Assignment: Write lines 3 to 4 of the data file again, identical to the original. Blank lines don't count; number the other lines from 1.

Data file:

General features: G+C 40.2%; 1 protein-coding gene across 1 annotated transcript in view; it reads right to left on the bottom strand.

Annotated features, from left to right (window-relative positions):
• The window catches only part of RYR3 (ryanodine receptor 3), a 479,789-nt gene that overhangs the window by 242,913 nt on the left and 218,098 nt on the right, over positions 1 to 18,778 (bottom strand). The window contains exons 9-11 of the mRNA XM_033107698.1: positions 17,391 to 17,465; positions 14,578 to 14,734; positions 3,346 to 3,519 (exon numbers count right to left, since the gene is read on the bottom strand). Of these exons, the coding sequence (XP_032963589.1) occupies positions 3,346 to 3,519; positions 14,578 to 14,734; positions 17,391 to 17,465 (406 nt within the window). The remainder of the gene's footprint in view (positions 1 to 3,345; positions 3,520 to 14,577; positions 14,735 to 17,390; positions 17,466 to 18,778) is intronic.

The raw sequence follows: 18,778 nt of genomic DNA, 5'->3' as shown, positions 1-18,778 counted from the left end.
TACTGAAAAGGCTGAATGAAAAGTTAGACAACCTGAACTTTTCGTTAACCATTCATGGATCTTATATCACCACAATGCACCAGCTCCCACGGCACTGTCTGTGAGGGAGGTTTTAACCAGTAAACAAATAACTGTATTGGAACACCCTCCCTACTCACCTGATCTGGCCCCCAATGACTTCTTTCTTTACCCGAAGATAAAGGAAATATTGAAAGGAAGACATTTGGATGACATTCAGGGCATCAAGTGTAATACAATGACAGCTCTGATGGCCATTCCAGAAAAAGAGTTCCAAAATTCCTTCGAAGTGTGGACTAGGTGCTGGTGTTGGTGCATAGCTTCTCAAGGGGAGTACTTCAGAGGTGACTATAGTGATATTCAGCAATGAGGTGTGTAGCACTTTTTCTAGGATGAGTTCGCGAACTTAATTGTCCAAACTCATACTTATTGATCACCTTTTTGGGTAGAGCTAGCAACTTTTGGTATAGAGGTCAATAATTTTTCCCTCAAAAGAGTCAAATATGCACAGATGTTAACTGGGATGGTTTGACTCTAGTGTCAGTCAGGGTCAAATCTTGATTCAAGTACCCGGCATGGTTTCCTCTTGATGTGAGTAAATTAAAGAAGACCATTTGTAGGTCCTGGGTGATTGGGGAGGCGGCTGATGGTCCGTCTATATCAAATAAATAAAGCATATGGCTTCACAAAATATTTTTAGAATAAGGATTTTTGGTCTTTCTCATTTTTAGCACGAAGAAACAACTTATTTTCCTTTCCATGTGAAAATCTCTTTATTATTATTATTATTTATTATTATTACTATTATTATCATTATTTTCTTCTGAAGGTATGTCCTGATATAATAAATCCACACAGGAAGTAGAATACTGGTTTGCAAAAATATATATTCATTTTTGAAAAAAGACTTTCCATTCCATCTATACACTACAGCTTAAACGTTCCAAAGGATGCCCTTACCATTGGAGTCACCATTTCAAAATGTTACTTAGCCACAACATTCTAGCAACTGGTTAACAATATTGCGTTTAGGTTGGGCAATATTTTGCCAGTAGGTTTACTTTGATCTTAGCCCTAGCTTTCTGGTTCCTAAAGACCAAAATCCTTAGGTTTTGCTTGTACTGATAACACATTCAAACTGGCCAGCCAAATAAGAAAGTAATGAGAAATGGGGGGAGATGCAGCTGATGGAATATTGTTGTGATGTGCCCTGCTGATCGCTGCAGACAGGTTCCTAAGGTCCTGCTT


• The window catches only part of RYR3 (ryanodine receptor 3), a 479,789-nt gene that overhangs the window by 242,913 nt on the left and 218,098 nt on the right, over positions 1 to 18,778 (bottom strand). The window contains exons 9-11 of the mRNA XM_033107698.1: positions 17,391 to 17,465; positions 14,578 to 14,734; positions 3,346 to 3,519 (exon numbers count right to left, since the gene is read on the bottom strand). Of these exons, the coding sequence (XP_032963589.1) occupies positions 3,346 to 3,519; positions 14,578 to 14,734; positions 17,391 to 17,465 (406 nt within the window). The remainder of the gene's footprint in view (positions 1 to 3,345; positions 3,520 to 14,577; positions 14,735 to 17,390; positions 17,466 to 18,778) is intronic.

The raw sequence follows: 18,778 nt of genomic DNA, 5'->3' as shown, positions 1-18,778 counted from the left end.